Lawmakers are considering bill that would make it easier to charge and prosecute teachers with distributing harmful material to minors.
Proponents say that would give needed protection to students. Opponents say it could criminalize the teaching of biology or controversial works of literature and that communication is a better option.
Public, private and parochial schools now are protected from prosecution when using such materials in an approved class. SB 56, which was reviewed by the Senate Committee on Corrections and Juvenile Justice on Wednesday, would remove that protection. The change would not affect colleges and universities.
A similar bill failed to make it to the Senate floor last year after it sparked backlash from teachers and free speech advocates.
The bill is a response to a highly publicized incident at a Shawnee Mission middle school in January 2014. A poster displayed in a sex education classroom listed several sexual acts, including oral sex, under the title “How do people express their sexual feelings?” It did not contain any images.
Some parents complained the poster was pornographic.
Sen. Mary Pilcher-Cook, R-Shawnee, one of the main proponents of the bill, said the poster incident should not be trivialized.
“State laws should safeguard the rights of parents to protect their children from harmful material, especially in schools,” Pilcher-Cook testified. “Pornography and obscene materials are becoming more and more prevalent in our society and it’s all too common to hear of cases where children aren’t being protected from the harm it inflicts.”
Sen. Pat Pettey, D-Kansas City, a former public school teacher and member of the committee, said the poster incident had “been driven into the ground.” She pointed out that the school removed the poster and disciplined the teacher.
The bill would allow for criminal prosecution of either teachers or principals on a misdemeanor charge when incidents like this happen at schools in the future.
David Schauner, legal counsel for the Kansas National Education Association, submitted written testimony that said the bill could be applied incredibly broadly because the legal definition of material includes books, magazines, films, posters and pamphlets.
“There is a long history of unfounded attacks on legitimate and valued works of literature such as ‘The Red Badge of Courage’ and ‘Huckleberry Finn,’” Schauner said. “Our society is based on an exchange of ideas, and removing the affirmative defense for using these works of literature in a modern curriculum would have a devastating impact on those who teach.”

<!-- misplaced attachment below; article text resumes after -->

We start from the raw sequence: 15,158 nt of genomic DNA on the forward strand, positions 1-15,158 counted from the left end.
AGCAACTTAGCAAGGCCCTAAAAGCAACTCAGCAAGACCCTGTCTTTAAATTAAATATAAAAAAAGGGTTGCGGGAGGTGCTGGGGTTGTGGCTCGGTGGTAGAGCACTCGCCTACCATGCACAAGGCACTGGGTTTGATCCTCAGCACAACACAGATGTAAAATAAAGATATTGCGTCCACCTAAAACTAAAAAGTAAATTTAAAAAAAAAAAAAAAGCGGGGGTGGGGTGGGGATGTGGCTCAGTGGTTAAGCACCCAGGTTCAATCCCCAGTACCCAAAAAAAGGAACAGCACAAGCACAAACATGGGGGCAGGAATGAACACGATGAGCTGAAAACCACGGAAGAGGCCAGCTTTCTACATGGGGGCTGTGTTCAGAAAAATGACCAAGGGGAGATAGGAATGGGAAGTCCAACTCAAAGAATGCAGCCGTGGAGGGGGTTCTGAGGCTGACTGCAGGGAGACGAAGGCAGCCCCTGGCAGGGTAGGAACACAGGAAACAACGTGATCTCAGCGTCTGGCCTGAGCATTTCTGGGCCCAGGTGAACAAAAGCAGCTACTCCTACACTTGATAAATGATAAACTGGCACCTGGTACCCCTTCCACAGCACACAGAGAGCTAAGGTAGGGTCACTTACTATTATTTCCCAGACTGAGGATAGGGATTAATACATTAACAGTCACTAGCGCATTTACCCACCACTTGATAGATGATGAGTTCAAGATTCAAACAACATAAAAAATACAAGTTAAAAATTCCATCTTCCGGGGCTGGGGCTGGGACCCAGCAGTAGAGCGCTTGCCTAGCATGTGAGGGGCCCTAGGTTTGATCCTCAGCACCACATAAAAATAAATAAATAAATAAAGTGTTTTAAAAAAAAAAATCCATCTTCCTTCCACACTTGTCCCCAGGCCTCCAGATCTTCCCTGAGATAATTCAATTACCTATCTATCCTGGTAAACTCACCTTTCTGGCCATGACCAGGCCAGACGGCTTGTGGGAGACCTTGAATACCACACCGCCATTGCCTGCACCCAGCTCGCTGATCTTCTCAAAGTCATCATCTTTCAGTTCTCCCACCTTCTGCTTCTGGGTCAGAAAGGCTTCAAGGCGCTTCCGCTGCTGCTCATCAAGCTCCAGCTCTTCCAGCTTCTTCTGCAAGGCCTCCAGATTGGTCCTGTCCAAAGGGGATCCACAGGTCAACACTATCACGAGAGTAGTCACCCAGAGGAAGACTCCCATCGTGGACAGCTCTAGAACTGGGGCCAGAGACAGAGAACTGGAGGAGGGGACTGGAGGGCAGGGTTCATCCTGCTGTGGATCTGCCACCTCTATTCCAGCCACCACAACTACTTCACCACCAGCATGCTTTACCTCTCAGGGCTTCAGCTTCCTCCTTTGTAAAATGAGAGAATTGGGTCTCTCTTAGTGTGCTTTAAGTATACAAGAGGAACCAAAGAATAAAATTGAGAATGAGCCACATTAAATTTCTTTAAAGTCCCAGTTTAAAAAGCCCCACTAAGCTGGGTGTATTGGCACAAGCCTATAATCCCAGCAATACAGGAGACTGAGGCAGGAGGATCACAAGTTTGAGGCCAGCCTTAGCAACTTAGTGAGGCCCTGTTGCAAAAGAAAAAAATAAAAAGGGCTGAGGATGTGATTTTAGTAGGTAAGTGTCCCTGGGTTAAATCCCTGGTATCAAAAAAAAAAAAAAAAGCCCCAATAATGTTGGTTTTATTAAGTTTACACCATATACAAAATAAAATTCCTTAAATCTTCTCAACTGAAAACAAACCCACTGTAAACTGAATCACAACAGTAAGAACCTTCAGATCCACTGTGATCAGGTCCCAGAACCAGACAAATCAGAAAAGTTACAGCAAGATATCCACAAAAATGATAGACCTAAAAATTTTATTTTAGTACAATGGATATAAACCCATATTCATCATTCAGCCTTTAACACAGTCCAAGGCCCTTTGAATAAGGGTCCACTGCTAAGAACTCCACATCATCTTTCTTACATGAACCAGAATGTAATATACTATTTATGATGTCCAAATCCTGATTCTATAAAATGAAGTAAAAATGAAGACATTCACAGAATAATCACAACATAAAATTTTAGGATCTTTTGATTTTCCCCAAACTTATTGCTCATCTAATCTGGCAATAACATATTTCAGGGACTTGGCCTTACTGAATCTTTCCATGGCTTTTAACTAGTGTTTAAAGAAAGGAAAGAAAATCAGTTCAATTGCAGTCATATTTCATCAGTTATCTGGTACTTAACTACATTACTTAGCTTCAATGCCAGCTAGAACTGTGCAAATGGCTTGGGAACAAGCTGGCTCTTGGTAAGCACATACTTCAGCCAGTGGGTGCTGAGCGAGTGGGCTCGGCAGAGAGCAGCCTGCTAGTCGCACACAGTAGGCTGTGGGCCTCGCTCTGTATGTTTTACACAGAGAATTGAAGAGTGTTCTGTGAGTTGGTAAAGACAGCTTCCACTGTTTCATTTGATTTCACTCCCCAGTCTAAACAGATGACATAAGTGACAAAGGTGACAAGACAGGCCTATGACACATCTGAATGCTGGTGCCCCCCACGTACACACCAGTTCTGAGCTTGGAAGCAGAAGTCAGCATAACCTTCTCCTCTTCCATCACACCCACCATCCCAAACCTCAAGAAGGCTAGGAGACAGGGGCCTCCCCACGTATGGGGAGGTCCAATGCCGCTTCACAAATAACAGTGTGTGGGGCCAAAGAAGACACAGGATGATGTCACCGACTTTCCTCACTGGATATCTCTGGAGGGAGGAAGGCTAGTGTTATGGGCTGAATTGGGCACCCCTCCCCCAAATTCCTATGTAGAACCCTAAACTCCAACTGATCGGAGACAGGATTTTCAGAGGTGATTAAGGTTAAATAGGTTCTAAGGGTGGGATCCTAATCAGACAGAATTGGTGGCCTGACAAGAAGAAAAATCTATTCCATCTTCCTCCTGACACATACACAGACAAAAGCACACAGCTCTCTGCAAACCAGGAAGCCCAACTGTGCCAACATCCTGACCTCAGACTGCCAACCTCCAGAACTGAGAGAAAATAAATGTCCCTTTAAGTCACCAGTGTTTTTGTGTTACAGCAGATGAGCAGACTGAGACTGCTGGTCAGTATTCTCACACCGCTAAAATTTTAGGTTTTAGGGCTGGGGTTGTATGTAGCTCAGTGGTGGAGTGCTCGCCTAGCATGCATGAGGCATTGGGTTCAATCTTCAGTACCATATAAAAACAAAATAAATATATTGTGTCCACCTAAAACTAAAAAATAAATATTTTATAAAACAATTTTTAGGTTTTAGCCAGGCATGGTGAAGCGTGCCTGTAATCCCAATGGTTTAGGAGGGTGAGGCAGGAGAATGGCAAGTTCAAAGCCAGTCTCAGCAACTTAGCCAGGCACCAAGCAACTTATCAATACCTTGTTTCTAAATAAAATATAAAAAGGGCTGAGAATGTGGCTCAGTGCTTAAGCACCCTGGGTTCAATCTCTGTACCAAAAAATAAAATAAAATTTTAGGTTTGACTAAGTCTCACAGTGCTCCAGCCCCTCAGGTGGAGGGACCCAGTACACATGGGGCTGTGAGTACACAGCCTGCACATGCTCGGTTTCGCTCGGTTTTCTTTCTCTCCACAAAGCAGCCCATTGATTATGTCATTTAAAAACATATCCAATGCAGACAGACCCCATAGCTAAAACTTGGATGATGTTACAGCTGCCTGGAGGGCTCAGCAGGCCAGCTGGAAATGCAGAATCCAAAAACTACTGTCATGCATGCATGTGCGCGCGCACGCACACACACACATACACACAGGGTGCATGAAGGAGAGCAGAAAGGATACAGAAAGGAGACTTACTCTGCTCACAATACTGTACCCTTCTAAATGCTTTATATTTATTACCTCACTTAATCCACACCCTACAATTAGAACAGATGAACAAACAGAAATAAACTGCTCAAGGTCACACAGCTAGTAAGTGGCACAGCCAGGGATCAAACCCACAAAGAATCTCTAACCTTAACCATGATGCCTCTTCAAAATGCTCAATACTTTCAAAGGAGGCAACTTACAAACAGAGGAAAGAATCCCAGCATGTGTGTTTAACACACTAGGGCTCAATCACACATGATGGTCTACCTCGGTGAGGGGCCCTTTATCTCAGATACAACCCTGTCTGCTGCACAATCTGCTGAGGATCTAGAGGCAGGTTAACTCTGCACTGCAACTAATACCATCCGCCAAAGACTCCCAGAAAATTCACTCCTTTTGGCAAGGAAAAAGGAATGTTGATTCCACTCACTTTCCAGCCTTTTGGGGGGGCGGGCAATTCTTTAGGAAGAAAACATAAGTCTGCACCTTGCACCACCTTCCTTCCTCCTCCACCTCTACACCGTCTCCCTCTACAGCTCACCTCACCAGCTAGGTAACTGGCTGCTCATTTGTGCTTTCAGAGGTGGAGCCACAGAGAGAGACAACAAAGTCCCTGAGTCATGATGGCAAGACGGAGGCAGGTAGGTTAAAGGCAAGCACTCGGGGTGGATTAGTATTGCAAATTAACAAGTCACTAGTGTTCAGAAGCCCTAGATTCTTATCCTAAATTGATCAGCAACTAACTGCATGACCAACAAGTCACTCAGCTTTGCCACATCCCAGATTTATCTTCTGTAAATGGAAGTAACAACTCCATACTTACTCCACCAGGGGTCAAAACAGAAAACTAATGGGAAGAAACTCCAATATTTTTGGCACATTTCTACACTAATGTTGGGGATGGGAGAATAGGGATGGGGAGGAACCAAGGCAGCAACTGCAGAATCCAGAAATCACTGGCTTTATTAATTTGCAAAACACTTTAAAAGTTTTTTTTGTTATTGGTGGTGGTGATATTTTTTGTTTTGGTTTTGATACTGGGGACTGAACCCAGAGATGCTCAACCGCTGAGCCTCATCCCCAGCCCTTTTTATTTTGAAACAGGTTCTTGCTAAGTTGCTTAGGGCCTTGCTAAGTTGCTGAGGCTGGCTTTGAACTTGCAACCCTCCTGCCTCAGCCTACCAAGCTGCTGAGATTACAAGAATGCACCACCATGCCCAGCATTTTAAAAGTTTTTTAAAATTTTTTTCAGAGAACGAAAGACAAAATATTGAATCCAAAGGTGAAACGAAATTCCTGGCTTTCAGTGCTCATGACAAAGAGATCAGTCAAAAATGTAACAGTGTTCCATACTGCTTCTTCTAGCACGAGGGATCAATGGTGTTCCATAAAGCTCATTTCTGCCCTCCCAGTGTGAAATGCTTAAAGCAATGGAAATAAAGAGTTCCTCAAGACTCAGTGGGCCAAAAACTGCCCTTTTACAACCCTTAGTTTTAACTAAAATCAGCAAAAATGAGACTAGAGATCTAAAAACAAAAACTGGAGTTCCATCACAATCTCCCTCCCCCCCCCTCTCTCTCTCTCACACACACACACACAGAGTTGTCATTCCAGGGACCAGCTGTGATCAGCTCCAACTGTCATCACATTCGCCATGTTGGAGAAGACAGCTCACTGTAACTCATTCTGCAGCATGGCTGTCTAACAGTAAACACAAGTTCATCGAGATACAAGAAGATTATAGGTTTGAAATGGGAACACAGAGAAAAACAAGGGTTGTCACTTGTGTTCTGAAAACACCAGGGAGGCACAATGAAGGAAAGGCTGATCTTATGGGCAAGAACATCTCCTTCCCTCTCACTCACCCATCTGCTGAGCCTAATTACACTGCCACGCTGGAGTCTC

Gaye Coburn, co-chair of the language arts department at North High School in Wichita, said the proposed measure is unnecessary. She and other teachers communicate with parents regularly, she said, letting them know what students are reading and why, and providing links to more information about selected works.
“We try to be pretty careful about sending letters home saying, ‘This is why I have chosen this piece of literature. This is its value. This is its relevance. This is what we hope to learn from it,’” Coburn said. “If you have an objection, we always provide an opportunity for some kind of alternative assignment.”
For a unit on contemporary young adult literature in her ninth-grade English class, Coburn includes works such as “The Hunger Games” and “Thirteen Reasons Why,” which tackles such topics as suicide and bullying. Some other North High teachers assign Sherman Alexie’s “The Absolutely True Diary of a Part-Time Indian,” a coming-of-age novel that has drawn objections elsewhere in the country.
“Kids have to be challenged, and they have to think about things in order to grow and to develop critical thinking skills. They have to be exposed,” she said.
“Now, I don’t think they should be exposed without their parents’ permission. But I just feel like we have policies in place to allow parents to have that kind of say without creating a criminal environment.”
During the committee meeting, Sen. Forrest Knox, R-Altoona, asked if iPads would fall under the bill, saying that a constituent’s son received an iPad from his school and then used it to look at pornography. Knox blamed the school for not placing restrictions on the iPad.
The Office of the Revisor of Statutes, which analyzes the legal language of bills, could not give Knox a definite answer.
Elise Higgins of Planned Parenthood said in written testimony that the bill criminalizes discussions of sexuality in public schools, which would mean that young people would not receive needed education about reproductive health. She also said the bill singles out gay and lesbian youth for discrimination by including “homosexuality” in its definition of “sexual conduct” alongside acts such as masturbation and sexual intercourse.
The bill would give local communities a large amount of leeway to determine whether material was “harmful.” Phillip Cosby, state director of American Family Action, said communities should have this power, contending that a Mennonite community’s definition would differ from San Francisco.
Sherman Padgett, principal at North High, said he understands concerns about items being posted in school hallways without context, like the sex-ed poster that prompted the proposed bill. But those incidents are extremely rare, he said, and educators police themselves.
“None of us have a desire to challenge any family’s moral or religious or even political ideals. That’s their job. You raise your child the way you want them to be raised,” Padgett said. “But then you trust us to educate them and to kind of stay within the boundaries that are set.
“To me, this is a non-problem,” he added. “I think there’s an easier, more collaborative solution than for someone to create a law making it easier to prosecute educators. … Really it’s just about communicating, and we do that all the time.”